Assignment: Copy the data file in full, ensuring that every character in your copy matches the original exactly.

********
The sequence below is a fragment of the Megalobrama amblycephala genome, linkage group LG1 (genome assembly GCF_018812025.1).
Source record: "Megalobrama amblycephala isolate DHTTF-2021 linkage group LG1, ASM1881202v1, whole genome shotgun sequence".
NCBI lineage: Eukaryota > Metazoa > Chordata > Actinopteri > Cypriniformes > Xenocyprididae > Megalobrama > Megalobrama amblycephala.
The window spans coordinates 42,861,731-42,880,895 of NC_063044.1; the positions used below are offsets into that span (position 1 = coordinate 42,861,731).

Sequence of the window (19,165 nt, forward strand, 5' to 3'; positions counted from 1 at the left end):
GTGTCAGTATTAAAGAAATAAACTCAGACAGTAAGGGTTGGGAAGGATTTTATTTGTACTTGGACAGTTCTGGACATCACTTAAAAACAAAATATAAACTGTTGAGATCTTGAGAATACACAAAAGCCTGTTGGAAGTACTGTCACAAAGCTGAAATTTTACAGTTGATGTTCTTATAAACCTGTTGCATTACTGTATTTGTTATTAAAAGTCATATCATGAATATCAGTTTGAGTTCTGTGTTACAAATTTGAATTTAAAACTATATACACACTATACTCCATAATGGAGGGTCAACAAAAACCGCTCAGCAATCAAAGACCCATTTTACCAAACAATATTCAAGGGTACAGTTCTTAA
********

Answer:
The sequence below is a fragment of the Megalobrama amblycephala genome, linkage group LG1 (genome assembly GCF_018812025.1).
Source record: "Megalobrama amblycephala isolate DHTTF-2021 linkage group LG1, ASM1881202v1, whole genome shotgun sequence".
NCBI lineage: Eukaryota > Metazoa > Chordata > Actinopteri > Cypriniformes > Xenocyprididae > Megalobrama > Megalobrama amblycephala.
The window spans coordinates 42,861,731-42,880,895 of NC_063044.1; the positions used below are offsets into that span (position 1 = coordinate 42,861,731).

Sequence of the window (19,165 nt, forward strand, 5' to 3'; positions counted from 1 at the left end):
GTGTCAGTATTAAAGAAATAAACTCAGACAGTAAGGGTTGGGAAGGATTTTATTTGTACTTGGACAGTTCTGGACATCACTTAAAAACAAAATATAAACTGTTGAGATCTTGAGAATACACAAAAGCCTGTTGGAAGTACTGTCACAAAGCTGAAATTTTACAGTTGATGTTCTTATAAACCTGTTGCATTACTGTATTTGTTATTAAAAGTCATATCATGAATATCAGTTTGAGTTCTGTGTTACAAATTTGAATTTAAAACTATATACACACTATACTCCATAATGGAGGGTCAACAAAAACCGCTCAGCAATCAAAGACCCATTTTACCAAACAATATTCAAGGGTACAGTTCTTAA